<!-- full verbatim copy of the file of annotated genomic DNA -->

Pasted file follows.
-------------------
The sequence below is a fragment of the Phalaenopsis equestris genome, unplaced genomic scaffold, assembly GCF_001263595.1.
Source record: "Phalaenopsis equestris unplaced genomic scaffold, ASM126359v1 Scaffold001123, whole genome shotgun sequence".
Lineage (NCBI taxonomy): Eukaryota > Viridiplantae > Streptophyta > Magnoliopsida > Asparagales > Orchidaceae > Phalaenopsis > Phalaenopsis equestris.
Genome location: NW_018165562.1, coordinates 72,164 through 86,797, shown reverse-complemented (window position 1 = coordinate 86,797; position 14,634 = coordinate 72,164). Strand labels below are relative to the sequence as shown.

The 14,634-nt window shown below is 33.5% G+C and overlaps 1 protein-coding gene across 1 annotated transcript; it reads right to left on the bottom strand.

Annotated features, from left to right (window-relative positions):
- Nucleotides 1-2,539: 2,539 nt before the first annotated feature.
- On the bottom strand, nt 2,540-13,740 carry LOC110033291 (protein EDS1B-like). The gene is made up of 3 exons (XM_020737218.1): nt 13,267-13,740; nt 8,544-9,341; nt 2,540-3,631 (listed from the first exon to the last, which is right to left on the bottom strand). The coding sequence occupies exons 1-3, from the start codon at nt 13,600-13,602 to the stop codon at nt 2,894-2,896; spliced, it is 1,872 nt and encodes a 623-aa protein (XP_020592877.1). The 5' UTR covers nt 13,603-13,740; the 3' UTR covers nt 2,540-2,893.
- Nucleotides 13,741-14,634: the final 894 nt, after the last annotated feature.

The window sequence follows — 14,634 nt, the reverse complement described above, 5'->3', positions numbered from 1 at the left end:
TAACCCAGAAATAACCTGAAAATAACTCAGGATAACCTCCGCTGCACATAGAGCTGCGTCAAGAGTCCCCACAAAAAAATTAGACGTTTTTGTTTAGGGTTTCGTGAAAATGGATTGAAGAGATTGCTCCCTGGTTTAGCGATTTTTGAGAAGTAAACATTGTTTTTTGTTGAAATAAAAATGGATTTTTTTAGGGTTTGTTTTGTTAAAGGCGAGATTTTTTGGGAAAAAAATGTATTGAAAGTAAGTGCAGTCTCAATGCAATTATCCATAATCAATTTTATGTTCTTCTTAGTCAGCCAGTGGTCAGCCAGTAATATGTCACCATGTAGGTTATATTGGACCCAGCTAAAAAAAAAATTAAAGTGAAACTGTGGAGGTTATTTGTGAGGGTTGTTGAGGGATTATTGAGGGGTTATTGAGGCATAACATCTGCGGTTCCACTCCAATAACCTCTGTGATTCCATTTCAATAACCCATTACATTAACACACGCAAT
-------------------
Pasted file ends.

The sequence below is a fragment of the Phalaenopsis equestris genome, unplaced genomic scaffold, assembly GCF_001263595.1.
Source record: "Phalaenopsis equestris unplaced genomic scaffold, ASM126359v1 Scaffold001123, whole genome shotgun sequence".
Lineage (NCBI taxonomy): Eukaryota > Viridiplantae > Streptophyta > Magnoliopsida > Asparagales > Orchidaceae > Phalaenopsis > Phalaenopsis equestris.
Genome location: NW_018165562.1, coordinates 72,164 through 86,797, shown reverse-complemented (window position 1 = coordinate 86,797; position 14,634 = coordinate 72,164). Strand labels below are relative to the sequence as shown.

The 14,634-nt window shown below is 33.5% G+C and overlaps 1 protein-coding gene across 1 annotated transcript; it reads right to left on the bottom strand.

Annotated features, from left to right (window-relative positions):
- Nucleotides 1-2,539: 2,539 nt before the first annotated feature.
- On the bottom strand, nt 2,540-13,740 carry LOC110033291 (protein EDS1B-like). The gene is made up of 3 exons (XM_020737218.1): nt 13,267-13,740; nt 8,544-9,341; nt 2,540-3,631 (listed from the first exon to the last, which is right to left on the bottom strand). The coding sequence occupies exons 1-3, from the start codon at nt 13,600-13,602 to the stop codon at nt 2,894-2,896; spliced, it is 1,872 nt and encodes a 623-aa protein (XP_020592877.1). The 5' UTR covers nt 13,603-13,740; the 3' UTR covers nt 2,540-2,893.
- Nucleotides 13,741-14,634: the final 894 nt, after the last annotated feature.

The window sequence follows — 14,634 nt, the reverse complement described above, 5'->3', positions numbered from 1 at the left end:
TAACCCAGAAATAACCTGAAAATAACTCAGGATAACCTCCGCTGCACATAGAGCTGCGTCAAGAGTCCCCACAAAAAAATTAGACGTTTTTGTTTAGGGTTTCGTGAAAATGGATTGAAGAGATTGCTCCCTGGTTTAGCGATTTTTGAGAAGTAAACATTGTTTTTTGTTGAAATAAAAATGGATTTTTTTAGGGTTTGTTTTGTTAAAGGCGAGATTTTTTGGGAAAAAAATGTATTGAAAGTAAGTGCAGTCTCAATGCAATTATCCATAATCAATTTTATGTTCTTCTTAGTCAGCCAGTGGTCAGCCAGTAATATGTCACCATGTAGGTTATATTGGACCCAGCTAAAAAAAAAATTAAAGTGAAACTGTGGAGGTTATTTGTGAGGGTTGTTGAGGGATTATTGAGGGGTTATTGAGGCATAACATCTGCGGTTCCACTCCAATAACCTCTGTGATTCCATTTCAATAACCCATTACATTAACACACGCAAT